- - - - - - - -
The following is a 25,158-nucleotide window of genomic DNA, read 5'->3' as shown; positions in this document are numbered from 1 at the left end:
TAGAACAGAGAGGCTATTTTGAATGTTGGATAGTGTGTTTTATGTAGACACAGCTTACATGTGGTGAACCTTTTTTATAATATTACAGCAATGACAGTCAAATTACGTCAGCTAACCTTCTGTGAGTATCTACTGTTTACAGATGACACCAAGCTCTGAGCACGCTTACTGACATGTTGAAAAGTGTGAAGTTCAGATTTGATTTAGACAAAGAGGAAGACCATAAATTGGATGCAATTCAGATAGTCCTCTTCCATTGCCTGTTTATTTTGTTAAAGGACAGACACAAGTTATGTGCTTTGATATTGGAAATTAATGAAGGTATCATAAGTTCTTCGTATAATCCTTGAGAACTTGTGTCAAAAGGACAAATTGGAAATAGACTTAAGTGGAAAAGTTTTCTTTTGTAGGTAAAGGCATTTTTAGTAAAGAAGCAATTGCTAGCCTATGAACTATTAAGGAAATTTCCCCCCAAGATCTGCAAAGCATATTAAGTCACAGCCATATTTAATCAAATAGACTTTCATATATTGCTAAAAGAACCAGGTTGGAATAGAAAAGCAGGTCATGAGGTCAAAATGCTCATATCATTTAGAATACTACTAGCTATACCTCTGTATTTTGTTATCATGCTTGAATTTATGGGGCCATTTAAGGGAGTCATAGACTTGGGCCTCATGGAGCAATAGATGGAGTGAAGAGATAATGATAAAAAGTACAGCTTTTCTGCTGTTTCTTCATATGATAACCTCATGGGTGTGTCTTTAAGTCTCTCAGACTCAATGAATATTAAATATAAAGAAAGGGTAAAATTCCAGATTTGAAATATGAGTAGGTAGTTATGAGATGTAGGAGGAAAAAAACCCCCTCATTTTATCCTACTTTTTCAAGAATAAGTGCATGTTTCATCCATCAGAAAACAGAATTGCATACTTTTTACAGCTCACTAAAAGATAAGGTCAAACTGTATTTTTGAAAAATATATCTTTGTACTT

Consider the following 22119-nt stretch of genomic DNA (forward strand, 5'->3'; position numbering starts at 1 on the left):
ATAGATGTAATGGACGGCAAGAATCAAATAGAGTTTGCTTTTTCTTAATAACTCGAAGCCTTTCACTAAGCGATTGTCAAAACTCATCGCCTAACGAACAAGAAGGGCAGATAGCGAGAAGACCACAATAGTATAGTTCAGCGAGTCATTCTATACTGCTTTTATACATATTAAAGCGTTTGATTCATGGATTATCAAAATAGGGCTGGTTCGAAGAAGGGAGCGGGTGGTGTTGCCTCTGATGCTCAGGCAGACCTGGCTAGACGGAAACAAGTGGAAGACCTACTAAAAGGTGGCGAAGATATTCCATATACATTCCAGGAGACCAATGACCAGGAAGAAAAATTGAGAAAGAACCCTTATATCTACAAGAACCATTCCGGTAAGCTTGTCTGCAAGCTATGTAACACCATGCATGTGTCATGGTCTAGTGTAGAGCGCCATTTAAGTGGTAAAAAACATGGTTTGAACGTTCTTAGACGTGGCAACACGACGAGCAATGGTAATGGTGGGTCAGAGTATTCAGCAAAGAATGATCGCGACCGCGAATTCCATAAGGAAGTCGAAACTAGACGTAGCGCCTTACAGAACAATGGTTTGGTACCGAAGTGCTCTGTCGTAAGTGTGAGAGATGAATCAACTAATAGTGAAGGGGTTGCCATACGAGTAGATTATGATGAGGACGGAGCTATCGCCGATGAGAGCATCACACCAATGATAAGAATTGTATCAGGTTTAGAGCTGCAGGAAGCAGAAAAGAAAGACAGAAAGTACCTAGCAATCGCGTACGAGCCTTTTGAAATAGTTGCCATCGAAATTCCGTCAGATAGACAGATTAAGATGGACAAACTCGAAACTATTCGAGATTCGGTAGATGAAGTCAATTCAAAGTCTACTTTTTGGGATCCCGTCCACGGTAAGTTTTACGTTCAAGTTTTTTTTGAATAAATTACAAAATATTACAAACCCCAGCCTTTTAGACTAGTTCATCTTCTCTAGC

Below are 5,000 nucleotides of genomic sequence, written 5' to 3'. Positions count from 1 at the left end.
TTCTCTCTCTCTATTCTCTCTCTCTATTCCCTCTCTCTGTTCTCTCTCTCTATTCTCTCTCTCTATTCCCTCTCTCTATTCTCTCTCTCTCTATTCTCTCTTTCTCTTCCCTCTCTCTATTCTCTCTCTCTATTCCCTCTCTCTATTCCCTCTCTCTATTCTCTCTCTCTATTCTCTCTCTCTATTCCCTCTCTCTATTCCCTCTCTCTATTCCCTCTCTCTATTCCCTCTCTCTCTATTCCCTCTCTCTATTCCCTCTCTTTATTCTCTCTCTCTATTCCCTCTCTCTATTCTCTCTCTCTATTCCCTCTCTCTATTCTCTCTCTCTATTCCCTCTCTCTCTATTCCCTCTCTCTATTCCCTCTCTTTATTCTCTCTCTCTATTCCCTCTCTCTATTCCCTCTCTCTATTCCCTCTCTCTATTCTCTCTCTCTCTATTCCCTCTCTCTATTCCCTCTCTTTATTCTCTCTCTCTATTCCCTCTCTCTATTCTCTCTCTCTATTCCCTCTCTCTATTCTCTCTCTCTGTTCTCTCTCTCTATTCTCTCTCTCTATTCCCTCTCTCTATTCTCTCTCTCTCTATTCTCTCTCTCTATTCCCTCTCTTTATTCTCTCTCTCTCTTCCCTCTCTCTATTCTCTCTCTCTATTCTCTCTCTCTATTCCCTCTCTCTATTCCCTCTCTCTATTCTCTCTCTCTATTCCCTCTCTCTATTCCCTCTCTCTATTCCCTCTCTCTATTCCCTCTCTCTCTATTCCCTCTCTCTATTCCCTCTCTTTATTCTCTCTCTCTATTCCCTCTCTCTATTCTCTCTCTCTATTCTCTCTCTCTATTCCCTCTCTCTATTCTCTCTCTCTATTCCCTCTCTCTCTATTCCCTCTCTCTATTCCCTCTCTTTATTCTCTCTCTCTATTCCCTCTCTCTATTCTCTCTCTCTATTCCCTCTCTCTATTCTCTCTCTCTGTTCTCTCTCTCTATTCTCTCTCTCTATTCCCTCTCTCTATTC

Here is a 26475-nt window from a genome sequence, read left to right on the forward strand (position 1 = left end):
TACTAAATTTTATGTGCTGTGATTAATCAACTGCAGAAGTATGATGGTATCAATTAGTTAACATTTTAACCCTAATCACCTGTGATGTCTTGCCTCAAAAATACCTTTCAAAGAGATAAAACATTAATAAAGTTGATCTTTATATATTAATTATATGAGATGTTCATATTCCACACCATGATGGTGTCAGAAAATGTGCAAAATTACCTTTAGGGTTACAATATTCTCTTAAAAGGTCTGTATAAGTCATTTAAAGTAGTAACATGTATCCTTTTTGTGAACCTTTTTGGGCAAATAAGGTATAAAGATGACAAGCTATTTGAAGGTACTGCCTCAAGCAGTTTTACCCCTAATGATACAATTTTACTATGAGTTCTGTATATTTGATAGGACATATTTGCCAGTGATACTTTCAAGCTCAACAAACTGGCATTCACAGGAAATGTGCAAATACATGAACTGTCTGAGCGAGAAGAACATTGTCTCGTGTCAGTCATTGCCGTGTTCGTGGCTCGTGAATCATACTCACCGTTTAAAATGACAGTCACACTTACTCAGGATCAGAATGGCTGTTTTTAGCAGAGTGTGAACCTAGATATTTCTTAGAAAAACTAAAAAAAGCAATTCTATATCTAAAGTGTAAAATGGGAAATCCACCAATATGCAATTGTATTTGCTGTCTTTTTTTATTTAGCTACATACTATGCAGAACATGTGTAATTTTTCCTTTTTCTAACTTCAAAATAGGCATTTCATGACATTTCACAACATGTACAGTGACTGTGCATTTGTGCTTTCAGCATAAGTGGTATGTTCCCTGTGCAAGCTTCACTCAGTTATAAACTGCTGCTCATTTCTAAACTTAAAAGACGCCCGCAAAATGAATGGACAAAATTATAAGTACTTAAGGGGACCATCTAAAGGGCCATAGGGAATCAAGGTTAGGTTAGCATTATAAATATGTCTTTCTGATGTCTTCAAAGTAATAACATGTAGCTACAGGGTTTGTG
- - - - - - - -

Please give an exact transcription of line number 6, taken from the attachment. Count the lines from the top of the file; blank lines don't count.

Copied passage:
TTCTCTCTCTCTATTCTCTCTCTCTATTCCCTCTCTCTGTTCTCTCTCTCTATTCTCTCTCTCTATTCCCTCTCTCTATTCTCTCTCTCTCTATTCTCTCTTTCTCTTCCCTCTCTCTATTCTCTCTCTCTATTCCCTCTCTCTATTCCCTCTCTCTATTCTCTCTCTCTATTCTCTCTCTCTATTCCCTCTCTCTATTCCCTCTCTCTATTCCCTCTCTCTATTCCCTCTCTCTCTATTCCCTCTCTCTATTCCCTCTCTTTATTCTCTCTCTCTATTCCCTCTCTCTATTCTCTCTCTCTATTCCCTCTCTCTATTCTCTCTCTCTATTCCCTCTCTCTCTATTCCCTCTCTCTATTCCCTCTCTTTATTCTCTCTCTCTATTCCCTCTCTCTATTCCCTCTCTCTATTCCCTCTCTCTATTCTCTCTCTCTCTATTCCCTCTCTCTATTCCCTCTCTTTATTCTCTCTCTCTATTCCCTCTCTCTATTCTCTCTCTCTATTCCCTCTCTCTATTCTCTCTCTCTGTTCTCTCTCTCTATTCTCTCTCTCTATTCCCTCTCTCTATTCTCTCTCTCTCTATTCTCTCTCTCTATTCCCTCTCTTTATTCTCTCTCTCTCTTCCCTCTCTCTATTCTCTCTCTCTATTCTCTCTCTCTATTCCCTCTCTCTATTCCCTCTCTCTATTCTCTCTCTCTATTCCCTCTCTCTATTCCCTCTCTCTATTCCCTCTCTCTATTCCCTCTCTCTCTATTCCCTCTCTCTATTCCCTCTCTTTATTCTCTCTCTCTATTCCCTCTCTCTATTCTCTCTCTCTATTCTCTCTCTCTATTCCCTCTCTCTATTCTCTCTCTCTATTCCCTCTCTCTCTATTCCCTCTCTCTATTCCCTCTCTTTATTCTCTCTCTCTATTCCCTCTCTCTATTCTCTCTCTCTATTCCCTCTCTCTATTCTCTCTCTCTGTTCTCTCTCTCTATTCTCTCTCTCTATTCCCTCTCTCTATTC